Were you drunk when you penned this? I'd prefer to think you were because (sorry) it's imbecilic. You think schools are bleedin' factories or something?

  34. AB Sees says:

    The current system is blatantly failing. WE need to make changes internally and externally within the education department and schools to ensure our children are provided with the neccessary learning tools that will equip them to succeed in their own country. It is promising to see and hear of Minister Rivers plan and i hope that she will listen to the others who are in support of this move.

    Please put egos and personalities to the side, it is "our Caymanian children" that we need to focus on. A good education is the foundation for future success.      

    • Anonymous says:

      The biggest egos on display here are that of the minister and the status holders who put their name to the two page spread.  It is factually wrong, the arc acadenies are not the success they appear to be and lest anyone thinks  otherwise, the perceived success of these academies is down to them selecting children.  The most successful countries in the world are those that have a non selective process and have virtually no private schooling.  Yes there are problems in our state education system but things are changing.  However change takes time and there are no quick fixes.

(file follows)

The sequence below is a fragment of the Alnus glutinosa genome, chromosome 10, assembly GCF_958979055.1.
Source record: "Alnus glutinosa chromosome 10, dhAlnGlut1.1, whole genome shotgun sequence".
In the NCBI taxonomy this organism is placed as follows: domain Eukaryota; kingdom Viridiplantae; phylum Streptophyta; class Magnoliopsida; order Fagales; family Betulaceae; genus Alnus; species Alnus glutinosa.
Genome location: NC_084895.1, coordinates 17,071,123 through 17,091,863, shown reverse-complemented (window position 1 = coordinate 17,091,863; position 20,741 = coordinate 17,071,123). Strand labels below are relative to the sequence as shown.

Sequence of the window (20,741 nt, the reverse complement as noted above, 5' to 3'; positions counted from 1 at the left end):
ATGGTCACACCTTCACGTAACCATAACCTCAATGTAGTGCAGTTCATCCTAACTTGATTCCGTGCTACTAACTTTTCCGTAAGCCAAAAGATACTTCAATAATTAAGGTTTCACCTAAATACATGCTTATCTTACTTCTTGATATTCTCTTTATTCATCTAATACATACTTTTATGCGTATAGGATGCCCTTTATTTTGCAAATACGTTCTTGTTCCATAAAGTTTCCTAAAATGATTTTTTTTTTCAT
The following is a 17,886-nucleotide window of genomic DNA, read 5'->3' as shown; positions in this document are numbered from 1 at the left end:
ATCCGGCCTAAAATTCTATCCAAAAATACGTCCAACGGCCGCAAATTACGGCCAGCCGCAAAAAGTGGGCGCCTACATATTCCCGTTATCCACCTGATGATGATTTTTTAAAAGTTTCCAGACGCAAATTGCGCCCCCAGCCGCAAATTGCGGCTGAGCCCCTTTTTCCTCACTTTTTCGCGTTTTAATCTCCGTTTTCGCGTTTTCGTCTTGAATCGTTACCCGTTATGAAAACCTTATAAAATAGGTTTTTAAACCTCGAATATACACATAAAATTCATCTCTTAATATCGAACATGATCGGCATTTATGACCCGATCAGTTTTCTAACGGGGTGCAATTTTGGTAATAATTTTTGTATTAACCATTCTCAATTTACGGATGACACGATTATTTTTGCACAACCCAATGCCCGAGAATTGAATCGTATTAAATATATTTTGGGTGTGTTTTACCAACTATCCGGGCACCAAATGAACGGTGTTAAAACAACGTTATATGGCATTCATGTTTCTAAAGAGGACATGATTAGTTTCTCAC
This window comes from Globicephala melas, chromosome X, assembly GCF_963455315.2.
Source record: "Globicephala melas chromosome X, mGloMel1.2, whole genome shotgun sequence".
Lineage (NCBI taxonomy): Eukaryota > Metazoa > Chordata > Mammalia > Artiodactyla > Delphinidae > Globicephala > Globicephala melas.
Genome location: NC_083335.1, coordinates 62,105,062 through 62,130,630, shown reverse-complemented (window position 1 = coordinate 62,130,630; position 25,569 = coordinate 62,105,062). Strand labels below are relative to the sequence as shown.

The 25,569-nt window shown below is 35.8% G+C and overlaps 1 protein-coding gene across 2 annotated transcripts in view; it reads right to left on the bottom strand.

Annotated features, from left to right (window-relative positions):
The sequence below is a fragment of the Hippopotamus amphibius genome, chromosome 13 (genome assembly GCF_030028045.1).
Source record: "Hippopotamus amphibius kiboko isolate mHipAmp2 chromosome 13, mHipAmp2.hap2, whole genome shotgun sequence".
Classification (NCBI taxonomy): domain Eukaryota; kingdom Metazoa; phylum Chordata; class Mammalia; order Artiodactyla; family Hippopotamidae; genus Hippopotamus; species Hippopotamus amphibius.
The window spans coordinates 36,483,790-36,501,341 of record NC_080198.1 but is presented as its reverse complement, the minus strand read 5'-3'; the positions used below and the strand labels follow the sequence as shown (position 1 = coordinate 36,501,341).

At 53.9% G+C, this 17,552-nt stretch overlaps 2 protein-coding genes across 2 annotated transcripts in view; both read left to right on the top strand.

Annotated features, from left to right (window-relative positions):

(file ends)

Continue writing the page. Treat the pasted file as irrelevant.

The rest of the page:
C4C is pursuing a reckless solution when they really have not identified what the problem is. They have no experience in education or running schools. Would i call a lawyer to fix my plumbing?  No.


      our premier would be wise to haul in his minister of education and counsellor with a view to stopping people working against the interests of caymanians and not pursuing the oarty line which is that of equity.